A Taste of Spain – in Cincinnati!
My personal brand is place matters in community and in the vineyard, and it would seem that my theme for 2011 is venue -- Venue Magazine, Venue 222, new travel venues… Perhaps I should change “place” to “venue”?
On a recent stormy Friday night, Venue 222 provided a fabulous gathering place for a Spanish wine and food tasting. Entrepreneurs Wade and Debbie Dent have run several businesses over the years individually and as a couple. Urban pioneers who have invested much time, talent and treasure in Over-The-Rhine, the Dents’ newest venture is located at 222 E. 14th Street just off Sycamore. Their classic five-story OTR building is used primarily for business meetings, but can also be rented for parties or evening events. On this particular night, the exposed brick walls and rotating art exhibit was the perfect backdrop for my wine tasting program and food pairings by Chef Catherine Pleva of MOTR.
We welcomed our 20 guests out of the stormy night and into the cozy warmth of Venue 222 with a glass of Cristolino Brut Cava NV. Cava is made in the traditional sparkling method from indigenous grapes that grow best in six designated areas just outside Barcelona in the Penedés area of Catalonia, Cava’s spiritual home. Cristolino is a fairly large producer, in business since 1943, and is thus readily available in the Cincinnati market. Cava is a delightful, flavorful and affordable apéritif, a great way to begin almost any party or event. I assure you that your guests will never be disappointed! We paired the Cava with a plate of Spanish cheeses, sausages, olives and a savory torta (crustless quiche), all of which complemented the wine’s sparkling acidity.
Oeno~phile: The indigenous grapes are Parellada, Macabeo, Xarel-lo; up to 10% Chardonnay is permitted. The classic Cava flavor profile is green apple, citrus (lemon and lime) and pronounced minerality, although the Macabeo lends an earthy/nutty and mushroomy note. Drink chilled now!
Moving from northeastern to northwest Spain and the province of Galicia on the Atlantic, we next savored a white wine made from 100% Albariño grapes. Staying with the “venue” theme, this relatively young wine region called Rías Baixas (pronounced REE-ahs BY-shas) is the spiritual home for the Albariño grape. No other grapes are permitted in this varietal wine. In less than 25 years, nearly 200 wineries have sprouted up. Our selection for the evening was a very affordable 2009 vintage from Salneval, named for the Salnez Valley. Our food pairing was shrimp marinated in tomato and garlic sauce, the perfect briny base and strong flavors supported by a robust grape.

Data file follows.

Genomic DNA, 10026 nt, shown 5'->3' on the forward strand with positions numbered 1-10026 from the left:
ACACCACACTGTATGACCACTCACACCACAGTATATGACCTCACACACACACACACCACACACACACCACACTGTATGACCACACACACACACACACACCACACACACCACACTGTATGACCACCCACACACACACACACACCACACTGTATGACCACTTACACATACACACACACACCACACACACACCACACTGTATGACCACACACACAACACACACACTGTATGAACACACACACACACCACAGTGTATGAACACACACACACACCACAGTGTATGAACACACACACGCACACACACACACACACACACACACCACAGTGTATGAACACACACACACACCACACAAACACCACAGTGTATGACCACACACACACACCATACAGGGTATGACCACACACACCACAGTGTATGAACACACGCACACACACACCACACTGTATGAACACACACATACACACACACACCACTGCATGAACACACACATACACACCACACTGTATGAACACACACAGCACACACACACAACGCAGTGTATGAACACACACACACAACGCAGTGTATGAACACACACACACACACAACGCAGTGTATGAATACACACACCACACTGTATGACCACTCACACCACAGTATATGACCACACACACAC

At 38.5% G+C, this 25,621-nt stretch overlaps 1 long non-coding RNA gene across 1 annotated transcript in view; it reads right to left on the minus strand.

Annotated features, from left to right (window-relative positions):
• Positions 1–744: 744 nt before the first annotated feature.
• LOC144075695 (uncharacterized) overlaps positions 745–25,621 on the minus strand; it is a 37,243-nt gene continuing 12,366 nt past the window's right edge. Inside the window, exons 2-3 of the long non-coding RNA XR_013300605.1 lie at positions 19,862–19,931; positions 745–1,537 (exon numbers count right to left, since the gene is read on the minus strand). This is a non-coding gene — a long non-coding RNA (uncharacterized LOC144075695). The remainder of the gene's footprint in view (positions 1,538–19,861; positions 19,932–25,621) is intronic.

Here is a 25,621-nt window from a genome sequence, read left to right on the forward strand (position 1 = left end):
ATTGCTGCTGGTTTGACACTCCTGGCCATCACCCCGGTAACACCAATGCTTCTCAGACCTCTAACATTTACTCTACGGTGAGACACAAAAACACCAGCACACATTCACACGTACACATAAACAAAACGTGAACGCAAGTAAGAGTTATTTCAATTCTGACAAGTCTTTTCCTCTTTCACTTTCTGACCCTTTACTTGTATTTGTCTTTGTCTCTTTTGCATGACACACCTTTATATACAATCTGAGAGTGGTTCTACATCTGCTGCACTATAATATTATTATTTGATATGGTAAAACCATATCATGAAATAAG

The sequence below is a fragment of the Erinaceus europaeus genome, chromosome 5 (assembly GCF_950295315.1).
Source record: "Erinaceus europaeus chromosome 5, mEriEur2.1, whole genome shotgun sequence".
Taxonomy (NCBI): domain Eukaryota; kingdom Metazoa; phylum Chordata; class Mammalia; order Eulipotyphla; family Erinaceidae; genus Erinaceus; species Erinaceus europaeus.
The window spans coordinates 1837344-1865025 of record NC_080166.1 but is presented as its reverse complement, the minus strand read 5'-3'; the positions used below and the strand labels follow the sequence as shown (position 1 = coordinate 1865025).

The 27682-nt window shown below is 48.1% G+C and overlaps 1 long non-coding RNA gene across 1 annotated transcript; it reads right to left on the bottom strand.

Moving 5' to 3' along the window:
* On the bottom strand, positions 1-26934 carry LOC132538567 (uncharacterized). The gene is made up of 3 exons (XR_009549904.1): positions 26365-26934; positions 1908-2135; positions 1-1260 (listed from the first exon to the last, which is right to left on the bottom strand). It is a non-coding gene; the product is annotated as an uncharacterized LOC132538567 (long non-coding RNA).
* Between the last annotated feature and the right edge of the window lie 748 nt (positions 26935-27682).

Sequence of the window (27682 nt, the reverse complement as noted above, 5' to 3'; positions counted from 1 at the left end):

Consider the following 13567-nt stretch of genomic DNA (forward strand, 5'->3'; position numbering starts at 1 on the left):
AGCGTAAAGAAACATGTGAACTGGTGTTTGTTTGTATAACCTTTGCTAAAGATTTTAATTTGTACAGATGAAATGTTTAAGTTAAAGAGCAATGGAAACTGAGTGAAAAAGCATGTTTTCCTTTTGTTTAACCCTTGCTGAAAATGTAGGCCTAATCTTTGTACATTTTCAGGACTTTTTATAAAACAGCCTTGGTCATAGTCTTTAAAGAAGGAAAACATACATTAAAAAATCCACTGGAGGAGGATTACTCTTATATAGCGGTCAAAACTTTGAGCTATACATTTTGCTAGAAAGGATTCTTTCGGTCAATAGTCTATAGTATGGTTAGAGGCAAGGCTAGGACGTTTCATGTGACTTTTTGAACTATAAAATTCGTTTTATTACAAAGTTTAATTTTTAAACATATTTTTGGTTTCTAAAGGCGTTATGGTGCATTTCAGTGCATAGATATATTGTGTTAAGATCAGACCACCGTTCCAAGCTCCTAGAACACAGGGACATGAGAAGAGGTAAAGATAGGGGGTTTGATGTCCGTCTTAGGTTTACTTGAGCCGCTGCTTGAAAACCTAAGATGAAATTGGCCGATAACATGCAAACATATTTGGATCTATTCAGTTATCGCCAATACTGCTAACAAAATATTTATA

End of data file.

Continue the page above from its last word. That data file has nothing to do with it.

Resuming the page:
Oeno~phile: This slightly green-tinged wine is fresh and lively, with floral aromas, ripe fruit and hints of apple and grapefruit on the nose. Drink now!
I made a (venue) pilgrimage to Rioja in 2009, which also happens to be the vintage year for our third wine, the El Coto rosé. Many people think that rosé is either a viticultural accident, lower quality red wine, or American white zinfandel. It is decidedly none of that! With winter skipping spring and going right into summer, I can think of no better celebration for the longest days of the year in Cincinnati than Spanish rosé. In truth, the spiritual homes for rosé are the Tavel and Provence regions of France, near Avignon and the Rhone Valley. But Rioja and Navarra, its regional neighbor, absolutely rival the very best that France can produce with rich pink/red hues, vibrant strawberry aromas, and a crisp mineral acidity on the palate. (If your mouth isn’t already watering with that description, I can help you get there!) For the crowning note, our tapas tasting was a date stuffed with chorizo sausage. The sweet/savory contrasts were exquisite.
Oeno~phile: Rosé wines can be made from any red grape in the world. Spanish rosés are made from Tempranillo and Garnacha grapes. The classic style is dry, light, crisp and simple with red fruit flavors. Drink chilled now!
We happily remained in Rioja for the final wine in our tasting line-up, the 2005 Marqués de Riscal Tempranillo. The back story for this winery is as interesting as the wine itself. The founders of Marqués de Riscal started planting Bordeaux varieties (predominantly Cabernet Sauvignon and Merlot) in 1858, just three years after the Bordeaux classification system made it impossible for some winemakers to prosper. Only recently did Spanish wineries revert “back to the future” and reinvest in indigenous grapes, in this case Tempranillo, Graciano and Mazuelo. In a nod to modern architecture, Marqués de Riscal commissioned Frank Ghery to build its winery and adjacent hotel complex. Our very affordable (<$20 retail) red wine showed a deep cherry red color with aromas of dark fruit, spice and toasted oak. This is a modern-style fruit-forward Spanish Tempranillo, appealing to the American palate. The food pairing was a huge hit with our guests: grilled pork tenderloin served on a sweet potato “bun” with cayenne aioli.
Oeno~phile: A special note to all wine lovers: Spanish red wines are generally meant to “drink now” upon release. For reasons that don’t make 100% sense from a pure business standpoint, Spanish winemakers cellar their wines until they are ready to drink and then release them into the market. This particular 2005 has been in the Cincinnati market for a while, but it is still available and quite delicious.